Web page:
Archive by Author | jeremysimon2012

The epistemology of single cases: philosophical and medical issues

7 December 2018
University of Bologna
Aula Mondolfo, Via Zamboni 38, 3rd Floor

Program

10.00 Welcome and Opening address
Carlo Gentili (University of Bologna)
Raffaella Campaner (University of Bologna): “Why single cases matter: philosophical and medical insights”
Giovanna Cenacchi (University of Bologna): “Why an epistemology of single cases?”

Morning session: Single cases and rare diseases – Chair: Matteo Cerri (University of Bologna)

10.30-11.30 Laura Mazzanti and Maura Foresti (University of Bologna): “My particular phenotype: can we give it a name?”

11.30-12 Coffee Break

12-13 Corrado Angelini (San Camillo Hospital, IRCSS, Venezia): “Two brothers with X-linked Charcot Marie Tooth disease and different lifestyle: one a war pilot, the other disabled”

13-14 Lunch break

Afternoon session: Philosophical perspectives on single cases – Chair: Roberto Brigati (University of Bologna)

14-15 Margherita Benzi (University of Eastern Piedmont): “Causal reasoning about single cases”

15-16 Raphael Scholl (University of Cambridge): “One is the loneliest number: can single-case trials help in personalized medicine?”

16-16.30 Coffee Break

16.30-17.30 Jeremy Howick (University of Oxford): “Mechanism research or clinical observations generating medical discoveries? How fuzziness prevents the question from being answered”

17.30-18.30 General discussion and final remarks – Chair: Cristina Amoretti (University of Genova)

Organizers: Raffaella Campaner (raffaella.campaner@unibo.it) and Giovanna Cenacchi (giovanna.cenacchi@unibo.it)

Department of Philosophy and Communication Studies (FILCOM)
Department of Biomedical and Neuromotor Sciences (DIBINEM)
PhilHeaD, Research Center in Philosophy of Health and Disease

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8th International Philosophy of Medicine Roundtable June 20-21, 2019 University of Paris I Panthéon-Sorbonne

The next biennial Philosophy of Medicine Roundtable will be held at the University of Paris I Panthéon-Sorbonne on June 20-21, 2019 (call for abstracts below).

Philosophy of Medicine Roundtable: Call for Abstracts

We welcome papers in any area of philosophy of medicine, public health or healthcare, including epistemological and metaphysical issues in medicine (but not bioethics), from a variety of philosophical approaches. To submit an abstract, please upload a 500-word abstract to EasyChair by 1 February 2019. Abstracts will undergo blinded review and should not contain information that will allow identification of the author. The submission link is below:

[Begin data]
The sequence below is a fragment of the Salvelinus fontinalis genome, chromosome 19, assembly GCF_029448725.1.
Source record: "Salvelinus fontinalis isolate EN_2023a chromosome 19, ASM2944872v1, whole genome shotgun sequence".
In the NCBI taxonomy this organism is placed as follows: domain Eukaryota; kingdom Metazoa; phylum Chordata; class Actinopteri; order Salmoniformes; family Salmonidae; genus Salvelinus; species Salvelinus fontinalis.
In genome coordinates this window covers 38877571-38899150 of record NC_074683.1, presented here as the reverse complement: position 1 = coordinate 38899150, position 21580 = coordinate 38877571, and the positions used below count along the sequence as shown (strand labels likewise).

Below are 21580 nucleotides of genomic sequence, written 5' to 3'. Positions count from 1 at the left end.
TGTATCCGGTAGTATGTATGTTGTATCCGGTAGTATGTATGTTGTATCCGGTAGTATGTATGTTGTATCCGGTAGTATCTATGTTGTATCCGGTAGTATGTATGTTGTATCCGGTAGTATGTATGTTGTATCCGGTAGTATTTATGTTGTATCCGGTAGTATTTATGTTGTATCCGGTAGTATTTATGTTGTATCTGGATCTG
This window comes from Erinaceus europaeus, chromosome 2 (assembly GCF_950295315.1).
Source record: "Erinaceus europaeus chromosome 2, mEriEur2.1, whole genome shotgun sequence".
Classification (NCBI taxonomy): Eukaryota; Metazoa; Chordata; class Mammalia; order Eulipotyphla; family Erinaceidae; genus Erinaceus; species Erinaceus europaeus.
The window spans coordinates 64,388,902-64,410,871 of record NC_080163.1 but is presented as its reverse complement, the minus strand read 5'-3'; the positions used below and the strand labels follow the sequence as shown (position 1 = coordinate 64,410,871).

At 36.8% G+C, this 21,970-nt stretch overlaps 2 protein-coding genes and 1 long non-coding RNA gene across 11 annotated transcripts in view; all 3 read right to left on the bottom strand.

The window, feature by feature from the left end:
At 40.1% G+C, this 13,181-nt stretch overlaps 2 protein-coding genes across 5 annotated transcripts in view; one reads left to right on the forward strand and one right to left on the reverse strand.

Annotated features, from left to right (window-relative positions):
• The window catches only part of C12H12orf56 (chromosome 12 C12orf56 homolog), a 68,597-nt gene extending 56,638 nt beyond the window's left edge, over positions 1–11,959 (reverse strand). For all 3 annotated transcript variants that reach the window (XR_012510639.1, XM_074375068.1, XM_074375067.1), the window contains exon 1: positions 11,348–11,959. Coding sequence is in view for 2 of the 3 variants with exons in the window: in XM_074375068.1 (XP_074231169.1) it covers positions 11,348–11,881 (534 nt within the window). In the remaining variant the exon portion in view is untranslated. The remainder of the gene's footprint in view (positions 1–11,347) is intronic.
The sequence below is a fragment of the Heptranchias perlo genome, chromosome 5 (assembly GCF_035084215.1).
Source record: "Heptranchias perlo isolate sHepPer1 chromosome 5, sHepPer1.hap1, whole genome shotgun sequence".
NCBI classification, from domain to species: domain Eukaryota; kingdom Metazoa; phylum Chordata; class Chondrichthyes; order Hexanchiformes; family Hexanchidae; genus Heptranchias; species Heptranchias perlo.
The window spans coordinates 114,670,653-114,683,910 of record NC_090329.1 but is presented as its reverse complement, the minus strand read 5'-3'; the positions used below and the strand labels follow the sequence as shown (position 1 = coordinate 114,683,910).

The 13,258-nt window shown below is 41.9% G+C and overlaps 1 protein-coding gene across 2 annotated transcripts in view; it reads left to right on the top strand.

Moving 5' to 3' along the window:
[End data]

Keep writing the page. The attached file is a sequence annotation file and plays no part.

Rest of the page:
https://easychair.org/conferences/?conf=philmed2019

Questions regarding submissions or the Roundtable should be directed to Maël Lemoine (mael.lemoine@u-bordeaux.fr) and Jeremy Simon (jeremy.simon@nyu.edu).

Local Organizers: Denis Forest, Maël Lemoine.

Scientific committee: Rachel Ankeny, Alexander Bird, Kirstin Borgerson, Alex Broadbent, Havi Carel, Jonathan Fuller, Fred Gifford, Harold Kincaid, Miriam Solomon, Julian Reiss, Jeremy Simon, David Teira.

Phenomenology of Medicine and Bioethics at Södertörn University 13-15 June 2018

The rapid development of medical technologies forces us to continually re-evaluate our understanding of health and human nature. Reproductive technologies, genetic diagnosis, organ transplantation, stem cells, psychopharmacological drugs, and other diagnostic and therapeutic technologies, raise existential questions that, arguably, cannot be adequately understood without reference to the rich and complex ontology of human personhood. Persons are not only bodily creatures, but also social and cultural beings. Many well-known scholars of the continental tradition, which includes phenomenology, existentialism, hermeneutics, and post-structuralism, investigate the ways in which nature and culture are intertwined in human life. Though this tradition would appear to be an ideal spring board for rich and illuminating analyses of medical-ethical dilemmas, phenomenology and continental philosophy are rather under-represented in bioethical debates and research.

This conference intends to bring together phenomenologists working with issues in medicine that are, directly or indirectly, tied to medical ethics. Phenomenology is often put in contact with bioethics via philosophy of medicine and medical humanities, and accordingly, relevant conference themes might include: the nature and essence of medical technologies, the clinical encounter, illness, pain, disability, pregnancy, giving birth and dying. Moreover, there is room for dialogue with already established approaches in bioethics, such as caring ethics, feminist ethics, biopolitics and narrative ethics. Ultimately, what is essential from the point of view of the conference is not the label of phenomenology as such, but rather to gather philosophical and ethical analyses that adopt the phenomenological imperative to return to lived experience in a reflective manner. We welcome contributions that make use of phenomenological philosophy in this broad sense as a means to engage with contemporary ethical questions and dilemmas in contemporary medicine.